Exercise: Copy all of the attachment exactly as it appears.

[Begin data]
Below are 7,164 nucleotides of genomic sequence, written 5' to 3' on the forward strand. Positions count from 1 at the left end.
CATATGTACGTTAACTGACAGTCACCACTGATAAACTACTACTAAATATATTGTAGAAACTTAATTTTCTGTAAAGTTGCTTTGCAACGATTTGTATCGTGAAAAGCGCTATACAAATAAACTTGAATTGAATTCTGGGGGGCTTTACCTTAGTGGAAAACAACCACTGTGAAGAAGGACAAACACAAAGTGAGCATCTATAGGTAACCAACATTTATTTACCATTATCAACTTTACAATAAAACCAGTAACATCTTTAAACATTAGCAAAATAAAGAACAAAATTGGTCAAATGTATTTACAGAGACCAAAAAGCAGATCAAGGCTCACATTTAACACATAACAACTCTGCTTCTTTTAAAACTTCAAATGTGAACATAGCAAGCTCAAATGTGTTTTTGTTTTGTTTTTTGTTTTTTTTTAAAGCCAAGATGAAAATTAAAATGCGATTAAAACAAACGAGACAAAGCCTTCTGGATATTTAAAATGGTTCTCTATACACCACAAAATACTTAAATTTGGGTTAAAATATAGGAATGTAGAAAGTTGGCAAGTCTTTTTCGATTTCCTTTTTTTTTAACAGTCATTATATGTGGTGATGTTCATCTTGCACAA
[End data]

Below are 7,164 nucleotides of genomic sequence, written 5' to 3' on the forward strand. Positions count from 1 at the left end.
CATATGTACGTTAACTGACAGTCACCACTGATAAACTACTACTAAATATATTGTAGAAACTTAATTTTCTGTAAAGTTGCTTTGCAACGATTTGTATCGTGAAAAGCGCTATACAAATAAACTTGAATTGAATTCTGGGGGGCTTTACCTTAGTGGAAAACAACCACTGTGAAGAAGGACAAACACAAAGTGAGCATCTATAGGTAACCAACATTTATTTACCATTATCAACTTTACAATAAAACCAGTAACATCTTTAAACATTAGCAAAATAAAGAACAAAATTGGTCAAATGTATTTACAGAGACCAAAAAGCAGATCAAGGCTCACATTTAACACATAACAACTCTGCTTCTTTTAAAACTTCAAATGTGAACATAGCAAGCTCAAATGTGTTTTTGTTTTGTTTTTTGTTTTTTTTTAAAGCCAAGATGAAAATTAAAATGCGATTAAAACAAACGAGACAAAGCCTTCTGGATATTTAAAATGGTTCTCTATACACCACAAAATACTTAAATTTGGGTTAAAATATAGGAATGTAGAAAGTTGGCAAGTCTTTTTCGATTTCCTTTTTTTTTAACAGTCATTATATGTGGTGATGTTCATCTTGCACAA